Recently, the country watched Nikole Hannah-Jones engage in a battle with UNC Chapel Hill’s board of trustees over approving tenure for a professorship she was recruited to fulfill. Hannah-Jones is an accomplished, award-winning journalist, whose accolades include a Pulitzer Prize. She completed an application, interviewed for the position, and was appropriately vetted by the department’s faculty that deemed her qualified for the role. Yet, the trustees denied her tenure. The decision to deny Ms. Hannah-Jones’ tenure was driven by opposition from a major conservative donor, who expressed concerns over the New York Times 1619 Project. Eventually, after what became a very public, messy drama series, the board of trustees overturned their decision and granted Ms. Hannah-Jones tenure. She declined the offer and instead accepted a tenured role at Howard University.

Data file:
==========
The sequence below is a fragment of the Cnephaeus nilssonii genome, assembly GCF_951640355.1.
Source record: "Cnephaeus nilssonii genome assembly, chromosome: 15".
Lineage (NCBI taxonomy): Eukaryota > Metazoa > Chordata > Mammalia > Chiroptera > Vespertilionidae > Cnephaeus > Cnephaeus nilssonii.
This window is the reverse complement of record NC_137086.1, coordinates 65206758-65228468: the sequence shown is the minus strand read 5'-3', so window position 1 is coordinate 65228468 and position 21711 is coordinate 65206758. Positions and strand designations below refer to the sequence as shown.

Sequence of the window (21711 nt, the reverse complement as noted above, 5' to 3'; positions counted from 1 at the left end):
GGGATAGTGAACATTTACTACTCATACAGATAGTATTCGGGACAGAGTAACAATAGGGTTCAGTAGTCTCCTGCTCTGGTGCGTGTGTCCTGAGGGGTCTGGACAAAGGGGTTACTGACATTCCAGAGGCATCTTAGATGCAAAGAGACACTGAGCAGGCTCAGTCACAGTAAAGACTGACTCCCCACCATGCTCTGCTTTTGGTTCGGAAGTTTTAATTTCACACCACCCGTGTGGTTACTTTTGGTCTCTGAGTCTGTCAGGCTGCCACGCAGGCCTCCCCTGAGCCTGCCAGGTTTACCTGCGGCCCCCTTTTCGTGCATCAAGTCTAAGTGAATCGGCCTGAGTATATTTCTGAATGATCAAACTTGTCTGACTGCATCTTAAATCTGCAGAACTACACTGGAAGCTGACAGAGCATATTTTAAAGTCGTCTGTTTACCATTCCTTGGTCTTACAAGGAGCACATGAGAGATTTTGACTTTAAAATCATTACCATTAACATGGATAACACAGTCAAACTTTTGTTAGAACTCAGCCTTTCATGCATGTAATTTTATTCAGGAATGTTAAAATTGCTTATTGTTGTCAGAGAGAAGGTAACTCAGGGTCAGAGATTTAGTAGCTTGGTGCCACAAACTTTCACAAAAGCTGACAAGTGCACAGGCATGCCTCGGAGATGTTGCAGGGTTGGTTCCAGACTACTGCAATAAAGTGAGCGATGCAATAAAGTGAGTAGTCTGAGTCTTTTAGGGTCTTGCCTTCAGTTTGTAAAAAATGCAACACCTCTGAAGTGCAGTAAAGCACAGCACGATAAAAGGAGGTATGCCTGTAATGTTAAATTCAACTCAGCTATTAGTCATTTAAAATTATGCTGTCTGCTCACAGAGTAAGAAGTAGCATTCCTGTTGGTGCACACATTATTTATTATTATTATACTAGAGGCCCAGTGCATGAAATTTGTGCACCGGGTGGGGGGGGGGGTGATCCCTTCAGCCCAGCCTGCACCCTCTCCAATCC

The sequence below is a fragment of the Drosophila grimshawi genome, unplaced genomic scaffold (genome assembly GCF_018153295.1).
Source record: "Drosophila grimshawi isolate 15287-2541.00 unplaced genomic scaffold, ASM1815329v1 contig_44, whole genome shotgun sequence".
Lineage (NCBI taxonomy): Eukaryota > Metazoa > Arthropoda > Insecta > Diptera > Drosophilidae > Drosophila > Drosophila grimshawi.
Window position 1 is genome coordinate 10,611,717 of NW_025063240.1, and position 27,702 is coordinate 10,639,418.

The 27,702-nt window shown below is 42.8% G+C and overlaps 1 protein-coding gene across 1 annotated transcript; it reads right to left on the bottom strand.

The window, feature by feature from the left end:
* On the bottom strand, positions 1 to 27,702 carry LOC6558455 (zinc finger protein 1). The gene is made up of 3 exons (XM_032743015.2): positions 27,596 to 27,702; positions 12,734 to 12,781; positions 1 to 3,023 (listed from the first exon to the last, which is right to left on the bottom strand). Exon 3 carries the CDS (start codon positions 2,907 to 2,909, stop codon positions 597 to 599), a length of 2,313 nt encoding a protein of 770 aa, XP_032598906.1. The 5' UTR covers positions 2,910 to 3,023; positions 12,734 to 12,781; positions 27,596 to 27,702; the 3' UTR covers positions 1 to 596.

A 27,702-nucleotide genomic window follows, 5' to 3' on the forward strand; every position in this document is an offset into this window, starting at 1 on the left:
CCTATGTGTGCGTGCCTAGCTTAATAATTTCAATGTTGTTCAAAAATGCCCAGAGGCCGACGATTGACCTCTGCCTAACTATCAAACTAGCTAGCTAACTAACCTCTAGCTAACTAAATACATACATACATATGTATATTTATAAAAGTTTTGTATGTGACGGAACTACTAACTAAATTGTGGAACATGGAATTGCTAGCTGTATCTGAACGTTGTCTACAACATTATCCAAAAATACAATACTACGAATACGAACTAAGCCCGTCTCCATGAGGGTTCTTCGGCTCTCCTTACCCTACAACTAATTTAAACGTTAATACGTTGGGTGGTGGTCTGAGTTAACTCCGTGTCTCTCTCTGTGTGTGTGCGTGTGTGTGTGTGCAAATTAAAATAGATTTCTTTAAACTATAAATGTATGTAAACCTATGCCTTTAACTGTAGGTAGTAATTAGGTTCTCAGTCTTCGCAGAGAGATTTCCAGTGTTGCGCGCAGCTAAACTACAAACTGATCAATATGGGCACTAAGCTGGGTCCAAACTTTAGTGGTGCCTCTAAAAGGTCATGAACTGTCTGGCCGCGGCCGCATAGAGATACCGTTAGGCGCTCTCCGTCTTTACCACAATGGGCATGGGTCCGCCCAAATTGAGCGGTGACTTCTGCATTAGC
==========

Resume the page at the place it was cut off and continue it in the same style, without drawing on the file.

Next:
Ms. Hannah-Jones’ saga is emblematic of the current state of diversity, equity and inclusion (DEI) in higher education. Colleges and universities tout themselves as spaces open to a variety of people, ideas, and walks of life. Seems colleges and universities are inclusive of individuals who align with the ideologies shared by those who wield influence and control over operations. Instead of performing the work to be truly equitable spaces where diverse populations can feel included in all aspects of campus life, efforts by institutions of higher education to promote and support diversity are performative. Their actions tend to amount to dramatic performances, organized to give a false sense of progress to stakeholders. And while the DEI pageantry may boost colleges’ and universities’ perceptions among publics, in the end, their self-flattery adversely impacts all stakeholders, including students, faculty, staff and the communities they serve.